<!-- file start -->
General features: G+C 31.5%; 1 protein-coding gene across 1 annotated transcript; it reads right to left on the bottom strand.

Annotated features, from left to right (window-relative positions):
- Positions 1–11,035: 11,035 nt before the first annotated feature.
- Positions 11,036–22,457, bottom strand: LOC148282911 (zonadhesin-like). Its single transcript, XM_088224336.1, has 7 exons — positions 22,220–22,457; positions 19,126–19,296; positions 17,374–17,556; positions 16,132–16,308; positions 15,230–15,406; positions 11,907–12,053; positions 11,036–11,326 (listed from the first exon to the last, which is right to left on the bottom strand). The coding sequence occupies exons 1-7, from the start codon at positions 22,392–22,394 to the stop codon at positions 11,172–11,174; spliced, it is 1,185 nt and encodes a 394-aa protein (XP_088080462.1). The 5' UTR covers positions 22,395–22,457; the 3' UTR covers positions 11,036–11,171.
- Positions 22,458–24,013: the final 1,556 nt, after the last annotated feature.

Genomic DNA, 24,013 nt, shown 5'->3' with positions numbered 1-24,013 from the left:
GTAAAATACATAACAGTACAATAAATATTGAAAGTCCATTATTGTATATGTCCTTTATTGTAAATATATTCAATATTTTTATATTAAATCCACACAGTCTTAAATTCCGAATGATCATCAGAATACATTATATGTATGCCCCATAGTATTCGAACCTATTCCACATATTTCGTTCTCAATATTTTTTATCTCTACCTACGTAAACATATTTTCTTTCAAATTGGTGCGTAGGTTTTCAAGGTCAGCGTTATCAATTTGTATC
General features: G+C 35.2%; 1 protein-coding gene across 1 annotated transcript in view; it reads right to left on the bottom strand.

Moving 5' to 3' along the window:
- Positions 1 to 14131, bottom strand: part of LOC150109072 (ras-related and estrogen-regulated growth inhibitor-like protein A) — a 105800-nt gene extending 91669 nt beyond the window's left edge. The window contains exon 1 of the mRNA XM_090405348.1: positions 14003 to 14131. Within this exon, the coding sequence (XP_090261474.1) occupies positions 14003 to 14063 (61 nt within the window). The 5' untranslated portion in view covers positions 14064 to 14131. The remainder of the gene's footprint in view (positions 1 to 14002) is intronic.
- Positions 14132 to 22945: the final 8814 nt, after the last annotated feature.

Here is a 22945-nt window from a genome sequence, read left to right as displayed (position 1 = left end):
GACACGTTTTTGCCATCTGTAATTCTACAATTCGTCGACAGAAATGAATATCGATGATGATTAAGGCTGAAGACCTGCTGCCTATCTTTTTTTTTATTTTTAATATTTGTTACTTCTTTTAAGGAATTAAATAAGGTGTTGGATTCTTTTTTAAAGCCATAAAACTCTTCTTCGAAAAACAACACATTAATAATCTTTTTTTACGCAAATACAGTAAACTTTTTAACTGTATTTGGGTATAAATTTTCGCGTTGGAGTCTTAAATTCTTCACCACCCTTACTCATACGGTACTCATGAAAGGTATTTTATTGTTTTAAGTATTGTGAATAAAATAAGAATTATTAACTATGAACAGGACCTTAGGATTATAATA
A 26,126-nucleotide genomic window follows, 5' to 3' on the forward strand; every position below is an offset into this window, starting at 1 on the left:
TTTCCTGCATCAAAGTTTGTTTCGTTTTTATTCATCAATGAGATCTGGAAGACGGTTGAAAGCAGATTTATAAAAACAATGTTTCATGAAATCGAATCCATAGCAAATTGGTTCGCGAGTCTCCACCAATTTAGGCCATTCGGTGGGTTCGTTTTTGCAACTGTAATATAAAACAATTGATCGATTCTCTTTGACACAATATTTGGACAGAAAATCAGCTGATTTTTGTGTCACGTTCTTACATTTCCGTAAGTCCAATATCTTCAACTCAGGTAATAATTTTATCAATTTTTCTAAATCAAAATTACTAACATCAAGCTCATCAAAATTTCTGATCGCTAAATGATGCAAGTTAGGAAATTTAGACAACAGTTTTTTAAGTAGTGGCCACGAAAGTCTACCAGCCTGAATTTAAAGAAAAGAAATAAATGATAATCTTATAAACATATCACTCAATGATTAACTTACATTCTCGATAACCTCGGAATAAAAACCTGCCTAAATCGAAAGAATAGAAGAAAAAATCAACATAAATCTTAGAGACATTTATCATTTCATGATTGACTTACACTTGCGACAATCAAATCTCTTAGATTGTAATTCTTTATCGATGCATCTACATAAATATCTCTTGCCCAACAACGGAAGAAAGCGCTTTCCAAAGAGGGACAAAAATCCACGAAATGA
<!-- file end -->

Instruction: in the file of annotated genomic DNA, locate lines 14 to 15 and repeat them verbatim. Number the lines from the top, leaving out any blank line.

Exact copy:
A 26,126-nucleotide genomic window follows, 5' to 3' on the forward strand; every position below is an offset into this window, starting at 1 on the left:
TTTCCTGCATCAAAGTTTGTTTCGTTTTTATTCATCAATGAGATCTGGAAGACGGTTGAAAGCAGATTTATAAAAACAATGTTTCATGAAATCGAATCCATAGCAAATTGGTTCGCGAGTCTCCACCAATTTAGGCCATTCGGTGGGTTCGTTTTTGCAACTGTAATATAAAACAATTGATCGATTCTCTTTGACACAATATTTGGACAGAAAATCAGCTGATTTTTGTGTCACGTTCTTACATTTCCGTAAGTCCAATATCTTCAACTCAGGTAATAATTTTATCAATTTTTCTAAATCAAAATTACTAACATCAAGCTCATCAAAATTTCTGATCGCTAAATGATGCAAGTTAGGAAATTTAGACAACAGTTTTTTAAGTAGTGGCCACGAAAGTCTACCAGCCTGAATTTAAAGAAAAGAAATAAATGATAATCTTATAAACATATCACTCAATGATTAACTTACATTCTCGATAACCTCGGAATAAAAACCTGCCTAAATCGAAAGAATAGAAGAAAAAATCAACATAAATCTTAGAGACATTTATCATTTCATGATTGACTTACACTTGCGACAATCAAATCTCTTAGATTGTAATTCTTTATCGATGCATCTACATAAATATCTCTTGCCCAACAACGGAAGAAAGCGCTTTCCAAAGAGGGACAAAAATCCACGAAATGA